Last update: 14:29 | 13/04/2019
VietNamNet Bridge – In 2010, Prime Ministry approved the national programme on developing non-fired construction materials by 2020. United Nations Development Programme in Vietnam and Global Environment Fund have supported efforts to reduce pollution by sponsoring the project of “Accelerating production and use of non-fired bricks". Việt Nam News’s Khoa Thu talks with UNDP Viet Nam Country Director Caitlin Wiesen on how Vietnam can promote green expenditure in the future.
UNDP Viet Nam Country Director Caitlin Wiesen.
Non-fired bricks are still new to Vietnam’s market. Why have the UNDP and GEF decided to invest in the project and what are major achievements so far?
This is a very important project for the UNDP since non-fired bricks support companies to use waste from fossil fuel and reduce greenhouse gas emissions in a way that can be greener, more effective and healthier for the planet.
UNDP has been working together with the Government, Ministry of Science and Technology and 23 companies looking at how to improve the standard for the non-fired bricks and also improve the production schedule for it.
The main benefit has been shifting away from coal. So far at least two million tonnes of CO2 emissions have been reduced. We hope by the end of the project, the amount will be doubled.
The second thing is to conserve the agriculture land as the traditional bricks use the top soil and a lot of agriculture land.
And through the process, another advantage the production of non-fired bricks uses waste ash from thermal power plants so it actually reduces air pollution.
Therefore, it has a multiple win for the environment, reducing pollution and improving the air quality.
Also, we are able to introduce the first automated production here in Vietnam that helps to create high standards, increase the output and reduce the cost of non-fired bricks.
Eight countries have come to Vietnam to seek out the technology to use in their own countries.
These are important achievements of the project in the first phase.
It requires working with the Government and the private sector. More than 1,600 people in 63 provinces have been trained. We are also working on policy and enable regulation that need to be put in place.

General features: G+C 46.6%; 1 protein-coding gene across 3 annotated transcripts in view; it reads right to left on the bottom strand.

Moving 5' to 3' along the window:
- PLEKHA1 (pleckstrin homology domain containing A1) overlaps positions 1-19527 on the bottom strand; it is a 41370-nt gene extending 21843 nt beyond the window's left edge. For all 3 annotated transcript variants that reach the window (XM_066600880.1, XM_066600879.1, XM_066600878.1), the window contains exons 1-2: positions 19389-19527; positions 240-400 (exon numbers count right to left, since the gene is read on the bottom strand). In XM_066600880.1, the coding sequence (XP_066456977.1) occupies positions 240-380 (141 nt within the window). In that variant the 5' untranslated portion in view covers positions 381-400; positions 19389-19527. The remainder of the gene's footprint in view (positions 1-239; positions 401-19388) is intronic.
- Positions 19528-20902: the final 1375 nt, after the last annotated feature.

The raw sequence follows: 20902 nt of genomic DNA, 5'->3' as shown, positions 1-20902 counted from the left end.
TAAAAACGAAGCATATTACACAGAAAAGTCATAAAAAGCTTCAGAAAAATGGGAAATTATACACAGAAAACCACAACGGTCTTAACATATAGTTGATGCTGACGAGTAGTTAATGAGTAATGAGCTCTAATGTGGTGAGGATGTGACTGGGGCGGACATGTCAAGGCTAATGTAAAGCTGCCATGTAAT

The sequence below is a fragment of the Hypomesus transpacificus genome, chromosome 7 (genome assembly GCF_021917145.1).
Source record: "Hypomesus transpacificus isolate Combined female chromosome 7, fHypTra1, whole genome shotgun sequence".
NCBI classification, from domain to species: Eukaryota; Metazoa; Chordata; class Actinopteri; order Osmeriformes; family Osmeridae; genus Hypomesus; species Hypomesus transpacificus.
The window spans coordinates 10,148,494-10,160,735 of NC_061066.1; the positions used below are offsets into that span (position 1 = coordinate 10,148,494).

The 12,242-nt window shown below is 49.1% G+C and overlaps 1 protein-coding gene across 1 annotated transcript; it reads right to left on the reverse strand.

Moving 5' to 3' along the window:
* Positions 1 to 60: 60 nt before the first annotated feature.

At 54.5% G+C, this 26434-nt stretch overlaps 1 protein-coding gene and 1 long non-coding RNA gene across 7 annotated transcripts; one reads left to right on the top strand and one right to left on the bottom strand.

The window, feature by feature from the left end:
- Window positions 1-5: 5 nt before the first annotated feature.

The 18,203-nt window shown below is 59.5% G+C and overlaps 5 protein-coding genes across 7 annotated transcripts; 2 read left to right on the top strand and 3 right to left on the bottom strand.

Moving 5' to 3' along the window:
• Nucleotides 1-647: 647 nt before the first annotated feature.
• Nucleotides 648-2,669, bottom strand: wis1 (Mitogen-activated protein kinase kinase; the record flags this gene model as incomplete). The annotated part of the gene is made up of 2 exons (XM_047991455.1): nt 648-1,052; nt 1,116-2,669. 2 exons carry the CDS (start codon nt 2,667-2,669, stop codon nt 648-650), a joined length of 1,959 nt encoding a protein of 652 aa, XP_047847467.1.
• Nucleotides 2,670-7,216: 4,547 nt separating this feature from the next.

Vietnam is one of the most vulnerable countries to climate change. To reduce impacts of extreme weather, efforts solely from Vietnam is not enough. How has UNDP supported the country in combating climate change?
On the climate mitigation side, UNDP has been working very closely with the Government especially on looking at how best to raise the ambition on Nationally Determined Contributions (NDC) which is the key for the Paris agreement.
Vietnam has committed to revise other ambitions, helping the number of ways to do climate expenditure review.
Supporting to NDC revision is the major contribution that UNDP is offering. We are looking at the private sector expenditure as well.
Energy efficiency in different types of areas of engagements such as construction is another field of interest.
On the other hand, climate change adaption is what we are deeply engaged in the country.
Vietnam is one of the most vulnerable countries in the world to climate change.
We have been working to help Vietnam access the first green climate plan in ASEAN and that really supports to build the resilience of communities in the frontline of experiencing climate change.
Building storm resilient housing is our focus.
We have built several thousand houses and are set to reach 4,000.
Mangrove restoration is another part of the effort. We have regenerated 4,000ha of mangrove so far.
And the other is developing database.
Database is for policy maker so that they can be better informed and better prepared for harsh weather events.
More importantly, it is available for the people who are in the frontline, people in the community who are impacted by typhoon, storm, etc. so they have something handy on their mobile phones that they can easily access and understand.
How do you evaluate Vietnam’s performance in accelerating green expenditure? Is there any room for both public and private sectors to improve?
Vietnam has made a lot of progress in terms of bringing and attracting investment to it to the economy but there are certainly more can be done.
One of the studies we produced last year shows that in the renewable energy sector there are advantages for private sector investors.
At least US$10 billion could have been released very rapidly if the Government is willing to make some changes on its side in terms of feed-in-tariffs and exchange rates.
It is a big opportunity to engage the private sector in the transition to green and clean the economy.
We are hoping this year and the coming years we will see some of these changes taking place. With green financing, Vietnam could be a leader in transition to a carbon neutral future, achieve Sustainable Development Goals and the commitment it made in Paris.
We do have some specific recommendations in engaging private sector engagement and attracting foreign investment.
It could be a channel to help Vietnam to make that transition to renewable financially viable.
There are also tremendous opportunities for the country itself to issue its own green bond so that they can finance themselves in the way that they can manage directly.